Is your daily routine of murdering goblins starting to lose its thrill? Does the sight of your d20 fill you with ennui? Do you wish that you could play RPGs but don’t want to touch the D&D rulebook with a forty-foot pole? We’ve all been there. Even for ardent fans of Fifth Edition, it can be fun to change things up. There are lots of great tabletop RPGs that aren’t D&D out there. Here are LockHouse’s recommendations for other games to check out (in descending order of the number of dice you’ll need).


a bowl of cereal with Dungeons and Dragons minis scattered on it

Not what people mean by “crunchy” RPGs.

If you’re feeling pedantic, you’ll point out that Pathfinder pretty much counts as D&D. You’ll also probably be the kind of person to enjoy Pathfinder. It developed out of D&D 3.5e, intended to improve the balance of various 3.5e rules while keeping the same basic rules and mechanics. A lot of Pathfinder will feel very similar to players of D&D 5e, but there are various mechanical differences. While it avoids the all-out war-game-style combat crunchiness of D&D 4e, Pathfinder is significantly heavier on mechanics than D&D 5e. 5e’s streamlined rules provide an easy pick-up-and-play intro into the core ideas of D&D, but if it’s not giving you enough mechanical depth, or you’re the sort of player who likes having a rich toolset of rule options to choose from, then Pathfinder is a good direction to head in. Plus, you can find all the rules in the public domain.

You can find the Pathfinder SRD material online here. Get going with this guide to character creation and the Pathfinder character sheet.

Savage Worlds

Savage Worlds is a fast-paced rules system. Unlike D&D, it doesn’t require a lot of preparation time — it’s quick to jump in and get right to the action. It’s also easily tailored to pretty much any worldbuilding or scenario you can imagine, with playbooks ranging from fantasy to sci-fi to gun-toting historical grit. We recommend Deadlands, an alternate history set in the Weird West. For stats, your character’s Skills and Attributes are each given a die type, from a d4 to a d12 — which dice you’re rolling determines how good you are at what you’re doing. There are a bunch of rules for how to set up everything from gear to combat encounters, and both the system-neutral setting and the relative simplicity of the rulebook make Savage Worlds great to start out with.

Find information on Savage Worlds, and its character sheet, online.


Fate is a generic system, meaning it doesn’t come with a specific setting. Got an idea for a game you want to play, but can’t find a system that fits the setting? You can make it work easily with Fate. Instead of a standard set of polyhedral dice, it uses Fate dice, six-sided dice marked with + or – symbols instead of numbers. (You can pick these up from most places you’d find dice, but if you don’t have any, it’s also possible to play using ordinary six-sided dice). Fate also gives narrative control to the players via Fate tokens, a resource you can spend in order to pull off cool stunts or add detail to the narrative. You can gain Fate points when things don’t go your character’s way, so when it’s played right, the mechanic leads to a great flow between narrative highs and lows for your character.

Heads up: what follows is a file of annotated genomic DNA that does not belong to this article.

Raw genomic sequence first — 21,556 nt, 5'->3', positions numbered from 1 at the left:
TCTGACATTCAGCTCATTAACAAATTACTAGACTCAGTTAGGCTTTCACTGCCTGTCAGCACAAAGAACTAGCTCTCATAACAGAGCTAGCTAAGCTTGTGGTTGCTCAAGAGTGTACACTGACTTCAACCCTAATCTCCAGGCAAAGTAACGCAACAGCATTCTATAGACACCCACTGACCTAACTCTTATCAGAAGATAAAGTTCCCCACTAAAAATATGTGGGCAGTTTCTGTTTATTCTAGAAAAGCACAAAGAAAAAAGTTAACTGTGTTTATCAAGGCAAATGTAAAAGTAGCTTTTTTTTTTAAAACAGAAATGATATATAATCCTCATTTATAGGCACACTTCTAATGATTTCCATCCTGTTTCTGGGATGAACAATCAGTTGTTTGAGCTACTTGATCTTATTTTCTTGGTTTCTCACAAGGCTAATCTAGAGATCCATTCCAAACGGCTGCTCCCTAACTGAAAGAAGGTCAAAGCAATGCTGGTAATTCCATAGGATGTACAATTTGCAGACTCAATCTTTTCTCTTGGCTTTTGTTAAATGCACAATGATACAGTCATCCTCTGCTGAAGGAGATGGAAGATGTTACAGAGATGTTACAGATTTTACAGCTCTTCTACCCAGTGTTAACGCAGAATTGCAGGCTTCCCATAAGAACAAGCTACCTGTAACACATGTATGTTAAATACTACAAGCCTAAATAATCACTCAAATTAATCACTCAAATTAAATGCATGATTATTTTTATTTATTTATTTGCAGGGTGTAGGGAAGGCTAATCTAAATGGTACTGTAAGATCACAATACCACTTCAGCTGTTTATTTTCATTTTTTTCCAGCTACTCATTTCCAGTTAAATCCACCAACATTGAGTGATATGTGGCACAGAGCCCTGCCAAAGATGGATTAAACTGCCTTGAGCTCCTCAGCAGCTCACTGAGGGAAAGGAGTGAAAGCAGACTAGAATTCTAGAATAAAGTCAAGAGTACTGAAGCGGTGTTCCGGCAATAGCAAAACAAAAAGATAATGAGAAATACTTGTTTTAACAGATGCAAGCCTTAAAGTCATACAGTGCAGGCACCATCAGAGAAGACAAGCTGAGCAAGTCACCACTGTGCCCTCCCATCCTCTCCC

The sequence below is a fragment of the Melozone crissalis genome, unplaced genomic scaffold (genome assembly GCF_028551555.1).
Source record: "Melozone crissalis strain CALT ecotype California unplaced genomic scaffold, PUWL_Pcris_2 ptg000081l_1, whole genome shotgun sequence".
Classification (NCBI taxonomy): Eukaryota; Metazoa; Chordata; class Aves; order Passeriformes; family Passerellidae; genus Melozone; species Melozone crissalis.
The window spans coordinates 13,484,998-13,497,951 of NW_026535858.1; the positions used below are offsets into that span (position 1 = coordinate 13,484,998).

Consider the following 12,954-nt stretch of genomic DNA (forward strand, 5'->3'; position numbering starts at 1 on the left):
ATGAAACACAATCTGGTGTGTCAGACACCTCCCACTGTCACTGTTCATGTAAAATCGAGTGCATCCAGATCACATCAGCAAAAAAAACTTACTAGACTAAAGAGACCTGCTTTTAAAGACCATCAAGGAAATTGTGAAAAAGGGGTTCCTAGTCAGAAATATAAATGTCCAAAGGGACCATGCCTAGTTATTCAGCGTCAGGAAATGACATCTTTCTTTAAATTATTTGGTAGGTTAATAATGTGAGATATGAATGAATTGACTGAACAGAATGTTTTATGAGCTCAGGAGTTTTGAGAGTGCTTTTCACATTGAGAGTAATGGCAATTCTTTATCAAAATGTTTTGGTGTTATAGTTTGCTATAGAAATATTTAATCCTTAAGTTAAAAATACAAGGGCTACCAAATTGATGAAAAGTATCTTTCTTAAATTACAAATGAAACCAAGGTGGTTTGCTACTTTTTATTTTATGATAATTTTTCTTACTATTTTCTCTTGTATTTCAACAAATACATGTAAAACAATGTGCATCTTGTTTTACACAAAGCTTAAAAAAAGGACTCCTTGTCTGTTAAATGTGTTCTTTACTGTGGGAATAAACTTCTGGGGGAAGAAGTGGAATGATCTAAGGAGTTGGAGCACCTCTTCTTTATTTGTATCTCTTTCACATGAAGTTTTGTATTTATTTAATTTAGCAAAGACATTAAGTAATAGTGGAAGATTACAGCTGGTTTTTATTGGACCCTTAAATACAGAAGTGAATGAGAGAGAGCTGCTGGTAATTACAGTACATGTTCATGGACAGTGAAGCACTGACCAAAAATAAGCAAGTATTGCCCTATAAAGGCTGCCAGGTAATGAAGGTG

Get started with the Fate SRD online, and download rules, character sheets and more here.

Powered by the Apocalypse games

a wooden tabletop with the symbols of three dice on it in black font‘Powered by the Apocalypse’ is a label given to games inspired by Apocalypse World, a game by Meguey and Vincent Baker. There’s no hard and fast mechanical definition for what makes a game Powered by the Apocalypse, but many games that go by the label tend to share certain mechanics. In terms of rolling, characters roll 2d6 and then add their relevant stat. The GM then determines what happens as a result based on the roll — a 10-12 is a complete success, 7-9 is a mixed success, with potential complications or negative effects, and a 6 or lower is a failure. Each character also has a set of moves in their playbook, that give you a particular range of options. (Not every game that calls itself PbtA will necessarily use these mechanics, but many of them do.) PbtA games lend themselves well to games that encourage storytelling and give the players a lot of room to do cool stuff. There’s also a huge range of settings and playbooks to check out!

Check out indie TTRPGs!

There’s a whole world of tabletop RPGs out there, ranging from in-depth, complex rulebooks to simple one-page story games — and a bunch of them are pay-what-you-want or even free, so if you’re looking for something new to discover, there’s lots to dive into! Some examples: 

  • Honey Heist by Grant Howitt, a one-page game in which you play as bears planning crime shenanigans that are almost certainly too complicated for you.
  • Alone Among the Stars by Takuma Okada, a simple, creative one-player game about interstellar exploration. Good for when you can’t persuade any friends to come play games with you.
  • Michtim by Georg Mir, a detailed, beautiful setting & system in which you play as sentient hamster-like creatures having adventures on the outskirts of the human world.

itch.io is a great place to find all kinds of games to check out and help support indie game creators!

Want to play RPGs, but don’t know where to start? Come to LockHouse’s RPG nights, hosted every Monday evening at 6pm at the Grain and Hop Store on Regent Street, just across the road from our escape games. It’s a friendly space, open to beginners, whether you’re interested in some traditional dungeoneering or looking to play other tabletop RPGs that aren’t D&D. Find out more on our website, or check the Facebook group RPG Nights in Cambridge for up-to-date information!